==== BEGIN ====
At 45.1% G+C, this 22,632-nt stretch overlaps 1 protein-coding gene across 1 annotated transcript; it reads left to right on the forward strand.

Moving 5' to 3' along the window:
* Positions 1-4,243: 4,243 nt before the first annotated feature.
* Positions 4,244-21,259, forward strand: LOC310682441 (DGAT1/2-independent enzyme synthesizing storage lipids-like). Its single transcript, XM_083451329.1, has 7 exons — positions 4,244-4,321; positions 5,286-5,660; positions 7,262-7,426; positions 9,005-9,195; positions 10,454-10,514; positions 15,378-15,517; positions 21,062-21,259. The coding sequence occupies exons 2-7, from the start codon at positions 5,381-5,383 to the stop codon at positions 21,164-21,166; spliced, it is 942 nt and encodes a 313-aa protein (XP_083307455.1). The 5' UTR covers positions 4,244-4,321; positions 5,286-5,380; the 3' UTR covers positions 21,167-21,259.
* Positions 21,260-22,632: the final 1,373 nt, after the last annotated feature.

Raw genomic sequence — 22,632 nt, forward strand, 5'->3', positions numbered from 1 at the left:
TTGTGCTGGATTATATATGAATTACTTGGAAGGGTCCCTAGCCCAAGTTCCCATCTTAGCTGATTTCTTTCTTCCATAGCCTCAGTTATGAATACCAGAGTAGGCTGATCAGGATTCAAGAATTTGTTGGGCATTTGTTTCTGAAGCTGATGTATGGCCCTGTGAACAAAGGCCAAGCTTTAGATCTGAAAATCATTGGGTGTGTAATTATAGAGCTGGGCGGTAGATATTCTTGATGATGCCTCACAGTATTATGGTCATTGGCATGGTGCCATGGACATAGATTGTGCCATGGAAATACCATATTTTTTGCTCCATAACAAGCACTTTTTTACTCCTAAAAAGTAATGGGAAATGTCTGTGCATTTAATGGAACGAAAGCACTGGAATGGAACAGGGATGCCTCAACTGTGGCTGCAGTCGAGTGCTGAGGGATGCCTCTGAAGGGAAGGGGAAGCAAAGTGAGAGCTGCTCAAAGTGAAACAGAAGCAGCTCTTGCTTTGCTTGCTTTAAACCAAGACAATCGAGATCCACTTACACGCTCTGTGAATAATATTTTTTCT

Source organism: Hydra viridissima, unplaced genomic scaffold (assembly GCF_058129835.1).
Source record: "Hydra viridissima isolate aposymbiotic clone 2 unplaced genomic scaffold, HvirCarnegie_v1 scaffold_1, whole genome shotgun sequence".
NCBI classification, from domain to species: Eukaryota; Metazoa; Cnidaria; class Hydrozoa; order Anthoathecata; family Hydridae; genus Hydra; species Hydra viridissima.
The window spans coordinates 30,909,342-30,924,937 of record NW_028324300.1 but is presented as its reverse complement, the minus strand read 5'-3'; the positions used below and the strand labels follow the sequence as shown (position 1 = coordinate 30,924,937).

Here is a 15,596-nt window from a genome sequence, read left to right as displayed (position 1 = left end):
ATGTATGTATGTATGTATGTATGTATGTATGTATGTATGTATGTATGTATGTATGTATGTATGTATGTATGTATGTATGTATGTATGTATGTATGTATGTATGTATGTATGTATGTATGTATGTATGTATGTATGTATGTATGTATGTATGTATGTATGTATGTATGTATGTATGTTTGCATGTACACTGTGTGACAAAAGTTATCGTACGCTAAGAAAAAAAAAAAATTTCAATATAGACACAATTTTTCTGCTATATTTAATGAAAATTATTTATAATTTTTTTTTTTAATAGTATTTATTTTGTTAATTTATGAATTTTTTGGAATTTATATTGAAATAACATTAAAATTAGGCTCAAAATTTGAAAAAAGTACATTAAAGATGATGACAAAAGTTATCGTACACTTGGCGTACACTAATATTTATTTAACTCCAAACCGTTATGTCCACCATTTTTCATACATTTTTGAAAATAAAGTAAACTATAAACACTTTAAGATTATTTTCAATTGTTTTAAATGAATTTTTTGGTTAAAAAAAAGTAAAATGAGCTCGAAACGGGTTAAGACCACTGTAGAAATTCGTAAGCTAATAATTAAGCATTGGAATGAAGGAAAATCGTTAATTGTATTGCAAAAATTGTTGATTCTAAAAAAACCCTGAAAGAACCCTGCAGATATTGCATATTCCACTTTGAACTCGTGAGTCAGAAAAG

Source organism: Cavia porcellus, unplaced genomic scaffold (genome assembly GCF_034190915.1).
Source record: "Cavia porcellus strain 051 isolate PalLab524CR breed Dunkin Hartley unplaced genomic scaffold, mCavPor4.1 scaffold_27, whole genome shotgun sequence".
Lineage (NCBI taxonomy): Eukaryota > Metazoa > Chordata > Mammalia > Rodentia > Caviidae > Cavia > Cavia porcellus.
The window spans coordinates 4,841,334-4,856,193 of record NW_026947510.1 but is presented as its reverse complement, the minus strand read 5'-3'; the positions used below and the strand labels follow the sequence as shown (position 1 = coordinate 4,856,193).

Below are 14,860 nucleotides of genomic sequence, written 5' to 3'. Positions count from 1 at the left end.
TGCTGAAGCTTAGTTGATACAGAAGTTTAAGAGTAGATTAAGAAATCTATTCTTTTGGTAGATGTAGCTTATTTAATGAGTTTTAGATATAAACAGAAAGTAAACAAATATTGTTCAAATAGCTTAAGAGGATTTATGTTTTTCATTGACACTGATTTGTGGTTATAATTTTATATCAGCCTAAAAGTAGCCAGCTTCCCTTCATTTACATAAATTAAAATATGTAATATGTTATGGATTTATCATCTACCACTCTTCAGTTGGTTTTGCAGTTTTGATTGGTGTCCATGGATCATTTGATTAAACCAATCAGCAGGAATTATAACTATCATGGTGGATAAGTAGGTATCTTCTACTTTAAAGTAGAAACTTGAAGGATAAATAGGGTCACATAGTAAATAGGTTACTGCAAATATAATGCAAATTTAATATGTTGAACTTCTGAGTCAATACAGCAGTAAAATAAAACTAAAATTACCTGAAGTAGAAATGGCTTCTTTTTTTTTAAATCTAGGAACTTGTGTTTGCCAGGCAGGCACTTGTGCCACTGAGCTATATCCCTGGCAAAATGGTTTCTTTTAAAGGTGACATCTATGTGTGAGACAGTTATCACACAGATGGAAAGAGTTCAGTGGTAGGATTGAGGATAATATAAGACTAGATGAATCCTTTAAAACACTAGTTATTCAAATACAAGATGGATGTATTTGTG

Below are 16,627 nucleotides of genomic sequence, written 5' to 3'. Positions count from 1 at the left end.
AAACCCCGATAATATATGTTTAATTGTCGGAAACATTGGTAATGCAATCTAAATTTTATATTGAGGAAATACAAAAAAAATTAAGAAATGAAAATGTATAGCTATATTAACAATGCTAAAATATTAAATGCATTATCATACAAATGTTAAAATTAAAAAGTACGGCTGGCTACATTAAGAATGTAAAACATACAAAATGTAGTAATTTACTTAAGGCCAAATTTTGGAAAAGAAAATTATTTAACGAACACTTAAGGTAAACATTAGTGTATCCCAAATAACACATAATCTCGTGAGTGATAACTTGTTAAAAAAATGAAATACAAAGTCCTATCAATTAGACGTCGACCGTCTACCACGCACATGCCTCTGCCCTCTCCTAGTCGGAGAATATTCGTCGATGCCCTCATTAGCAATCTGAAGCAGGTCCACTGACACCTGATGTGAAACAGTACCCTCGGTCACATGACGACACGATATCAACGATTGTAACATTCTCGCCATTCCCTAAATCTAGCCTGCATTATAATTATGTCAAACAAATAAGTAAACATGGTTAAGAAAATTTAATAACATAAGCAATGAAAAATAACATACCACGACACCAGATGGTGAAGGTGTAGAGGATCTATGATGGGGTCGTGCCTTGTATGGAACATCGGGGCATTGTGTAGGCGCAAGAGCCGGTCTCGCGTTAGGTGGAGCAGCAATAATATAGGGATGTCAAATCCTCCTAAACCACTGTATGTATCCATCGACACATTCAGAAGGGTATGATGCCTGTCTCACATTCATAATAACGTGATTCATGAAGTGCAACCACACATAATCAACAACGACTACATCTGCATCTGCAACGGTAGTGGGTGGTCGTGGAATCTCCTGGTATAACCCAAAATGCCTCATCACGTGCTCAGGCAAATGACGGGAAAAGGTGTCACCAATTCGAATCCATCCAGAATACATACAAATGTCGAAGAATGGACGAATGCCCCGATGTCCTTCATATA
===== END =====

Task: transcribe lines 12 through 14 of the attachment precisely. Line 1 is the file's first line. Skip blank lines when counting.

Here is a 15,596-nt window from a genome sequence, read left to right as displayed (position 1 = left end):
ATGTATGTATGTATGTATGTATGTATGTATGTATGTATGTATGTATGTATGTATGTATGTATGTATGTATGTATGTATGTATGTATGTATGTATGTATGTATGTATGTATGTATGTATGTATGTATGTATGTATGTATGTATGTATGTATGTATGTATGTATGTATGTATGTATGTTTGCATGTACACTGTGTGACAAAAGTTATCGTACGCTAAGAAAAAAAAAAAATTTCAATATAGACACAATTTTTCTGCTATATTTAATGAAAATTATTTATAATTTTTTTTTTTAATAGTATTTATTTTGTTAATTTATGAATTTTTTGGAATTTATATTGAAATAACATTAAAATTAGGCTCAAAATTTGAAAAAAGTACATTAAAGATGATGACAAAAGTTATCGTACACTTGGCGTACACTAATATTTATTTAACTCCAAACCGTTATGTCCACCATTTTTCATACATTTTTGAAAATAAAGTAAACTATAAACACTTTAAGATTATTTTCAATTGTTTTAAATGAATTTTTTGGTTAAAAAAAAGTAAAATGAGCTCGAAACGGGTTAAGACCACTGTAGAAATTCGTAAGCTAATAATTAAGCATTGGAATGAAGGAAAATCGTTAATTGTATTGCAAAAATTGTTGATTCTAAAAAAACCCTGAAAGAACCCTGCAGATATTGCATATTCCACTTTGAACTCGTGAGTCAGAAAAG

Source organism: Cavia porcellus, unplaced genomic scaffold (genome assembly GCF_034190915.1).